Product Type: Smyths Outdoor Toy
Newest Review: ... currently in stock for £24.99, lists the dimensions of the hippo pit as 116Lx83Wx31H (cm). In real terms, this equates to a space large eno... more
Hippo Hooray! It's Time for Sand Play!
Member Name: jo1976
Date: 21/04/12, updated on 01/05/12 (207 review reads)
Advantages: Inexpensive alternative to branded pits, robust, fun
Disadvantages: Lid can be blown off easily, time consuming to empty wet sand
Like many family gardens, we have a sandpit permanently in place, ready to entertain my three boys whenever weather permits. Our sandpit is this rather friendly looking green plastic hippo, originally purchased from Toys R Us at least five years ago.
This fun sandpit is very similar in style to the more popular (and more expensive) Little Tykes Turtle sandpit. Instead of the turtle, this design has a cute hippo's head attached to the circular 'body', complete with four chunky feet around the edge. This style of pit is designed to enable the kids to climb and play inside, which always seems more fun than the smaller 'table' variety raised on legs, although this design is much less portable. The fact that this pit has survived for so long in our garden is testament to its build quality and durability. It is a pretty heavy pit but has certainly proven to be robust, particularly given the rough treatment that my kids' outdoor toys experience. It is slightly weatherbeaten and the once bright green exterior has faded considerably over the years but it is still functional and safe for the boys to play with.
The Smyths Toys website, where this is currently in stock for £24.99, lists the dimensions of the hippo pit as 116Lx83Wx31H (cm). In real terms, this equates to a space large enough to easily accommodate one or two young children, both sitting inside the pit, if they wish. The height is deep enough to contain a fair depth of sand, whilst still allowing youngsters to climb in and out easily. There is a handy ledge inside which makes a perfect seat for a child, handy if the sand is slightly damp and they don't want to get too messy, or for younger toddlers who are a little wary about the whole experience (as my youngest was last Summer at just a year old). I've found that there is less squabbling and bickering if only one of the boys climbs inside the pit and the other(s) play from the outside edge but there is actually room for two of them to climb in together and play.
I tend to fill the pit with at least two 15kg bags of play sand. This provides an even coverage across the base and enough depth to allow the boys to dig and burrow as they wish, with plenty of room for all of the spades, buckets and moulds to make the whole experience as much fun as possible. The pit could easily accommodate twice as many bags of sand, if not more, but I find that overfilling leads to some of the sand escaping, despite the rounded edges that help to keep most of the contents inside. I end up having to replace the sand fairly frequently anyway, as it inevitably gets soaked and too dirty for hygienic play so I keep a fairly miserly amount in there.
The pit does come supplied with a plastic lid, which is essential to keep out rainwater or local cats looking for a new litter tray and helps to contain all of the sand play equipment. The lid is not quite as sturdy as the extremely thick base, although it does need to be much lighter to ensure that it can be lifted on and off easily, even by a child. Our lid has withstood all manner of play over the years- including being jumped up and down on like a trampoline and used to create various dens- but I think it was being utilised as a makeshift sledge during the snow this Winter that was the final straw. The lid is now slightly worse for wear - sporting a small crack in the middle. The lid does fit securely into position after use and is water tight when the boys remember to put it back on. The main disadvantage, however, is that the lid can be blown off the base incredibly easily, meaning that the contents are exposed to the elements anyway.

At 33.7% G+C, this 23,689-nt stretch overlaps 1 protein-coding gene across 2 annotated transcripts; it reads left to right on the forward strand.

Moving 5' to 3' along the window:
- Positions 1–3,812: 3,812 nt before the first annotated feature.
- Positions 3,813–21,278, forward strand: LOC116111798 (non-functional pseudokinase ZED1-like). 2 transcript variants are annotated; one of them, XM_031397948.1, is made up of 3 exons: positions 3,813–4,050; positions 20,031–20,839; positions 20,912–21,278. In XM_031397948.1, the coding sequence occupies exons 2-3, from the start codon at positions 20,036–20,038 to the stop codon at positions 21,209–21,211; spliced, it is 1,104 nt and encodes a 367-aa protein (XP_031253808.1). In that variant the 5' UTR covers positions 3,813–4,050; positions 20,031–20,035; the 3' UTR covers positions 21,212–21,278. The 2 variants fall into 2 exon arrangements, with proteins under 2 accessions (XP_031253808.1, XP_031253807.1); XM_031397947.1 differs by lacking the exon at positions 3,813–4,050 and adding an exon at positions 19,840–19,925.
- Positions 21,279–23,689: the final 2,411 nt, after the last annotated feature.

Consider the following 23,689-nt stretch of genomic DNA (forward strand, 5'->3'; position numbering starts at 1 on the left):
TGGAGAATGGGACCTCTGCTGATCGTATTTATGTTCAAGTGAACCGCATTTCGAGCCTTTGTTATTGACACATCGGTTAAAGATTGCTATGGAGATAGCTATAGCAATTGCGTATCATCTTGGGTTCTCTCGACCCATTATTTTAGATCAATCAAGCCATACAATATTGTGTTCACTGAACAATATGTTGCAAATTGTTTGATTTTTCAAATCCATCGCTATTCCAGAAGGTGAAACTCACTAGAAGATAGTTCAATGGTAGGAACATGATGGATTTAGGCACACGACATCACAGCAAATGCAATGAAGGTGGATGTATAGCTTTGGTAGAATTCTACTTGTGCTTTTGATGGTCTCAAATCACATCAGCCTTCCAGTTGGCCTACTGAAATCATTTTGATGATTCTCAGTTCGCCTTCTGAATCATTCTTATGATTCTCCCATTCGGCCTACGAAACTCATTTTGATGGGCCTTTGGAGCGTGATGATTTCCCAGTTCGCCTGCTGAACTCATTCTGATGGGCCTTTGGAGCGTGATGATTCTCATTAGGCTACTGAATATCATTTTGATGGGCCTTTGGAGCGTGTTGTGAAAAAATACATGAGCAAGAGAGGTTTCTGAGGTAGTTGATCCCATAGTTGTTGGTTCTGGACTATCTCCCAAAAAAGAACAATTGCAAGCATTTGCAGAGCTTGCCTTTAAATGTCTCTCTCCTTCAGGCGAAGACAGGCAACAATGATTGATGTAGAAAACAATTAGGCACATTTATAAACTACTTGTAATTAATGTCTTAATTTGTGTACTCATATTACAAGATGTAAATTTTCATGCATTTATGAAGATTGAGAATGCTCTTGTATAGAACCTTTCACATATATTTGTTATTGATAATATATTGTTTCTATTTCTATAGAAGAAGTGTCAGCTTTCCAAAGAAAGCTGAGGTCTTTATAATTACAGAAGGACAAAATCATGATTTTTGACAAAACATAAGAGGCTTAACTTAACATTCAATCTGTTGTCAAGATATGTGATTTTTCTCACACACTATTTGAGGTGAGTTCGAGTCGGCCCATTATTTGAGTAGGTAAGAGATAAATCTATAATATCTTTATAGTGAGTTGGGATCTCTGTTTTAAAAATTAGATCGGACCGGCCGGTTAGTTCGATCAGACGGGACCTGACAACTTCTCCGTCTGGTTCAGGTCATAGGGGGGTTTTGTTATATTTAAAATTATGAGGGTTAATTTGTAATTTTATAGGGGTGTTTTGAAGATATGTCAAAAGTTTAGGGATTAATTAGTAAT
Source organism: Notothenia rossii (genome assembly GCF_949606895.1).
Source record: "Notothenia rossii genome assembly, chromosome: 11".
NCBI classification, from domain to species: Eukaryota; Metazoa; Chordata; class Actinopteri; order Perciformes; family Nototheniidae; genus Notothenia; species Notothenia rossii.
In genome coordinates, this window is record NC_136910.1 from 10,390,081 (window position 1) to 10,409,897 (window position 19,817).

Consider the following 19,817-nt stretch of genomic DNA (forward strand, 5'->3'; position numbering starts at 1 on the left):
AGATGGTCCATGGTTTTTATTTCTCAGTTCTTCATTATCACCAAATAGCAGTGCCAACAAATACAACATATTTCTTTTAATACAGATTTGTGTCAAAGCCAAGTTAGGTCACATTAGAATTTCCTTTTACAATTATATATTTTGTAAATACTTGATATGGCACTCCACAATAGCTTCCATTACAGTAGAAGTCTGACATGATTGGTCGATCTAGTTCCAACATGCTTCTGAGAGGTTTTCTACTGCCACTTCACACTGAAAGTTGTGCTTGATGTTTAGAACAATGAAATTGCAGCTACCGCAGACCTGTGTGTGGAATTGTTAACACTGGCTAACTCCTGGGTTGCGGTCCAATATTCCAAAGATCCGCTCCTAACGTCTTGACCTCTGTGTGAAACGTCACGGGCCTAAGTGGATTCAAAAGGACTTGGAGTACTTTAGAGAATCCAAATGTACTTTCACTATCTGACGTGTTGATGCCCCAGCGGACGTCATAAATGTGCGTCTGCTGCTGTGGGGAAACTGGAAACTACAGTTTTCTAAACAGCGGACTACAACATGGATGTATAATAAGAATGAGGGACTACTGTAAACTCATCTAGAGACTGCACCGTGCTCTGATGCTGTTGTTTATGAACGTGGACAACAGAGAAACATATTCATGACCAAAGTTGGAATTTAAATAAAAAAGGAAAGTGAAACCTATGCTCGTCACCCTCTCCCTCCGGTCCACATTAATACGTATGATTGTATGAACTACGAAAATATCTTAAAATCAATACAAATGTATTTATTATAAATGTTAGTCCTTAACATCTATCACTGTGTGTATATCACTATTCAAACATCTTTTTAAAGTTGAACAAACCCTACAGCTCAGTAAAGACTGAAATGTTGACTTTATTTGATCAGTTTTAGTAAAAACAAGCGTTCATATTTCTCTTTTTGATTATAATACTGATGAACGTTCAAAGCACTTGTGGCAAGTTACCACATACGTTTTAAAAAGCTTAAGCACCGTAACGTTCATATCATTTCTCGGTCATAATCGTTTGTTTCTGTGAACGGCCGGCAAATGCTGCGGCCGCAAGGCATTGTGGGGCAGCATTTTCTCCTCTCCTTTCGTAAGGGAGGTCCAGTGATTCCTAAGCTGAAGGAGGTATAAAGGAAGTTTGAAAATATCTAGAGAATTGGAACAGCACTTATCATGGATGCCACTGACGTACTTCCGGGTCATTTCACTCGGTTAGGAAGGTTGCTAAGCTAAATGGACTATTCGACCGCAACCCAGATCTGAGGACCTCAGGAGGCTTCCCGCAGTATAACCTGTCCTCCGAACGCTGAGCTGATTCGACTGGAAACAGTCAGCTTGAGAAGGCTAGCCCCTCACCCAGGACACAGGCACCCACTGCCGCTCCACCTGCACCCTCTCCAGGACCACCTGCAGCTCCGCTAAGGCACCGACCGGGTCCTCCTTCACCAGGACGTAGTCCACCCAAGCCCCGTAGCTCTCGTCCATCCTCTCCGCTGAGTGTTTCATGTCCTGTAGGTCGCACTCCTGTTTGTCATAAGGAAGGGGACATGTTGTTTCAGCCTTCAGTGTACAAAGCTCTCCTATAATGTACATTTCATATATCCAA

In theory, this should be fairly easy to clean out after use, as it has smooth, glossy sides and base and no annoying grooves or ridges for sand and dirt to collect. The reality is that cleaning the pit is a pretty long-winded and tedious job and one that I hate doing, particularly when the sand has become waterlogged and infested with insects! There is no easy way to drain or empty the pit as there is no hole or drainage facility at all, so all of the dirty, wet sand needs to be scooped out manually. The hippo is so large and bulky that it's difficult to move around, particularly when full of wet sand, and is certainly too heavy to be picked up and tipped out in one go, so the whole process takes a long time to complete. The pit can even be used for water play or as a paddling pool although the difficulty draining it puts me off using it for that purpose, as well as the fact that ours is now a little too grimy to be used as a pool.
For the current price of £24.99, this is an excellent value purchase, particularly in comparison with the Little Tykes version which sells for around £40 or more. Ours has certainly proven to offer excellent value for money and should still have plenty more opportunities to entertain my family, weather permitting.
Summary: An excellent value robust alternative to the Little Tykes Turtle pit